Using Your Cell Phone At Work: What’s Right and What’s Wrong

Using your cell phone at work can be an interesting experience. Some people like it some people hate it, but we all don’t like be interrupted at the “wrong” times.

The NY Times writes In the great American debate about cellphone etiquette, some of the early turf battles seem to be settled, with winners and losers falling into camps familiar from Western Civ classes. Movie theaters, funerals and libraries appear to have been carried by the cell Rousseauists, who believe the social contract forbids such things as shouting intimate details into a piece of plastic in a room full of strangers.
Most public transportation systems, on the other hand, appear to belong to the cell Hobbesians, who believe that since life is solitary, poor, nasty, brutish and short, there’s no need to give the rider engrossed in her newspaper in the seat next to you a quiet commute. Restaurants constitute a middle ground, in a state of detente. Everyone knows it’s rude to use a cellphone at dinner, but civilized people do it anyway.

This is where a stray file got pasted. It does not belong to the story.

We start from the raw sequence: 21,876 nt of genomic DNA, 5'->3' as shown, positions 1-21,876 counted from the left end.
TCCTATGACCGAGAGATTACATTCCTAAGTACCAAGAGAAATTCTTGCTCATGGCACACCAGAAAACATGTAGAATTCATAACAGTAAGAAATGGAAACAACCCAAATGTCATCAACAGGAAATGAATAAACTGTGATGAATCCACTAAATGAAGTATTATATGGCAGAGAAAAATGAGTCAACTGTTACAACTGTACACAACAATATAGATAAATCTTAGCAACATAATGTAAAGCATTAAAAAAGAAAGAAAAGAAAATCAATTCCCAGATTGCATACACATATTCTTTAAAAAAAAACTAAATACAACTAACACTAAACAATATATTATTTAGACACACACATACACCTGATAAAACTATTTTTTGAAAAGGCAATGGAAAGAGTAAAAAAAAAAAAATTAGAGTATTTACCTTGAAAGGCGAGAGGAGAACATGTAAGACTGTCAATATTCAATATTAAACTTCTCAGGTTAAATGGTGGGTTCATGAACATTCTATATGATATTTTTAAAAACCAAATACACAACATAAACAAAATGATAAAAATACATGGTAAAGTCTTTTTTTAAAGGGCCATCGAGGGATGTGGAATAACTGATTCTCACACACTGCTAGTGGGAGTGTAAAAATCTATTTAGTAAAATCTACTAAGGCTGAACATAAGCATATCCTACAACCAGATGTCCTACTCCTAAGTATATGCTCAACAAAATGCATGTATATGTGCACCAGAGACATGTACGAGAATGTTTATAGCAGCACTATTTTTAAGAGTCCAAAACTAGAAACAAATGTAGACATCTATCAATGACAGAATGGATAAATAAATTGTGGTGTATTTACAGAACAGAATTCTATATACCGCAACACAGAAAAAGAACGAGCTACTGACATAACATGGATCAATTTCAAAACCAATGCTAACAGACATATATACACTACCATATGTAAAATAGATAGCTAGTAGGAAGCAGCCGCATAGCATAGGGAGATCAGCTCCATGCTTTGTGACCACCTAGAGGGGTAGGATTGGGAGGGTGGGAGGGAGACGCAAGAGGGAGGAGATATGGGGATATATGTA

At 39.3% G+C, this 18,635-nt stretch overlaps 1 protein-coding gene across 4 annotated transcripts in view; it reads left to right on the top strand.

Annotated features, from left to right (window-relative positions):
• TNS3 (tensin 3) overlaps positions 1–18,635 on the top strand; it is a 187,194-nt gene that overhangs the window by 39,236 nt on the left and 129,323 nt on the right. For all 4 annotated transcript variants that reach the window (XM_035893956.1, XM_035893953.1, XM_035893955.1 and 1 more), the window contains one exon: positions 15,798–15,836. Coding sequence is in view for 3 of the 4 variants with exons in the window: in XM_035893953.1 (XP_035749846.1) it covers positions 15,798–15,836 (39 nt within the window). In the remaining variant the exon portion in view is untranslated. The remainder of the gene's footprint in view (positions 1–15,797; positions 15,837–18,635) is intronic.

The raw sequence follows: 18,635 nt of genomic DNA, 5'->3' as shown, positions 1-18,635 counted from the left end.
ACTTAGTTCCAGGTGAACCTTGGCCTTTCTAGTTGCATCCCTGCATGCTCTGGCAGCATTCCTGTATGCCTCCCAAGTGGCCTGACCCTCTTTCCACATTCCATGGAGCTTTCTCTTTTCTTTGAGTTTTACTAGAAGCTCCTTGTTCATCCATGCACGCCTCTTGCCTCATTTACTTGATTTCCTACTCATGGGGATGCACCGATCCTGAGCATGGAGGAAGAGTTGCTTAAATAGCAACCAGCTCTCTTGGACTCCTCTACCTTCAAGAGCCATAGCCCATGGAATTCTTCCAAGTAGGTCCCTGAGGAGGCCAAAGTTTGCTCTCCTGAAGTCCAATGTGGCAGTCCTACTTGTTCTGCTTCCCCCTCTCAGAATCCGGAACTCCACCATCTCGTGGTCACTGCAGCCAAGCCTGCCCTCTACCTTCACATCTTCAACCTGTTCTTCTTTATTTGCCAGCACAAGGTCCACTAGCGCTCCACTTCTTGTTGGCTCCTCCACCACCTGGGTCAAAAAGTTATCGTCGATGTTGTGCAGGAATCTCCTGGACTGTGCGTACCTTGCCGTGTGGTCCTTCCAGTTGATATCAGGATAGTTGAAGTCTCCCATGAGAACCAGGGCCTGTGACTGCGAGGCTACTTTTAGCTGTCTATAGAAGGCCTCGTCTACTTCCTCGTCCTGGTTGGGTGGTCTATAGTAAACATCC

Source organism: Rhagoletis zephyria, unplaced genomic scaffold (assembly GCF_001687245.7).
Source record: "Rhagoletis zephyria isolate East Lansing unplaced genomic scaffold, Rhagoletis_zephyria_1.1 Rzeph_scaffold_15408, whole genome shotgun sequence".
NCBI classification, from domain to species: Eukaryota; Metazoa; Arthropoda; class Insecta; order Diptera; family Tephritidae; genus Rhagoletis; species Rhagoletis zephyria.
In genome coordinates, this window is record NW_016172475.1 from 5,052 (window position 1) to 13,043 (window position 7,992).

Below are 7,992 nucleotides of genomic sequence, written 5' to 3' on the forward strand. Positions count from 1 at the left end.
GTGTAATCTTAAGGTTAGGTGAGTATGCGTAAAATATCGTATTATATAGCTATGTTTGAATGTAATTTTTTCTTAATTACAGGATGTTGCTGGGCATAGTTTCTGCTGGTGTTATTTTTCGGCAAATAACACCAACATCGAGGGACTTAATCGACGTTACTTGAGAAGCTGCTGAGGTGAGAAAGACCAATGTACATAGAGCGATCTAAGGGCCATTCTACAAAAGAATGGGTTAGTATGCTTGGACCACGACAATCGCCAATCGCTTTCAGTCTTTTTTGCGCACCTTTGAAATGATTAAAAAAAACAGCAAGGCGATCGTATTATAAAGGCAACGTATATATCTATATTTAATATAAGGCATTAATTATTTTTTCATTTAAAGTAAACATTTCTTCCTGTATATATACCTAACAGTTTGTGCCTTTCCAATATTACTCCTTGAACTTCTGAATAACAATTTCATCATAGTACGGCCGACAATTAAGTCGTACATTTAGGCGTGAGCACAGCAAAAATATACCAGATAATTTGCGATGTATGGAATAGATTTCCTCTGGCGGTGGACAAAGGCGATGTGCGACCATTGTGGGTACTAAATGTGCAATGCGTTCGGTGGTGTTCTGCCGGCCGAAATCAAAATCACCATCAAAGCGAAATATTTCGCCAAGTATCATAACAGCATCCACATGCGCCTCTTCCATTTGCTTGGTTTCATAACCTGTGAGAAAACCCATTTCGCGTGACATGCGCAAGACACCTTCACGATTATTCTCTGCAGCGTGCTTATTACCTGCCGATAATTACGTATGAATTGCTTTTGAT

The workplace, though, remains unsettled territory. “This is the next area,” said Peggy Post, director of the Emily Post Institute and an author of “The Etiquette Advantage in Business.” Ms. Post, who often lectures business groups about cell use, spoke over a land line from her home office on the Florida Gulf Coast.
“We’re hearing more and more stories about cellphones in the workplace,” Ms. Post said, with no suggestion that any of those stories might be celebratory.
The points of friction, as Ms. Post and others describe them, are numerous: the executive who takes a cell call in the middle of a meeting; the phones that blast impossible-to-ignore ring tones in a busy office; the seminar leader who interrupts his speech to take a call on his cell; the co-worker who, like clockwork, answers hers to discuss lunch choices with a child.
Read the full article here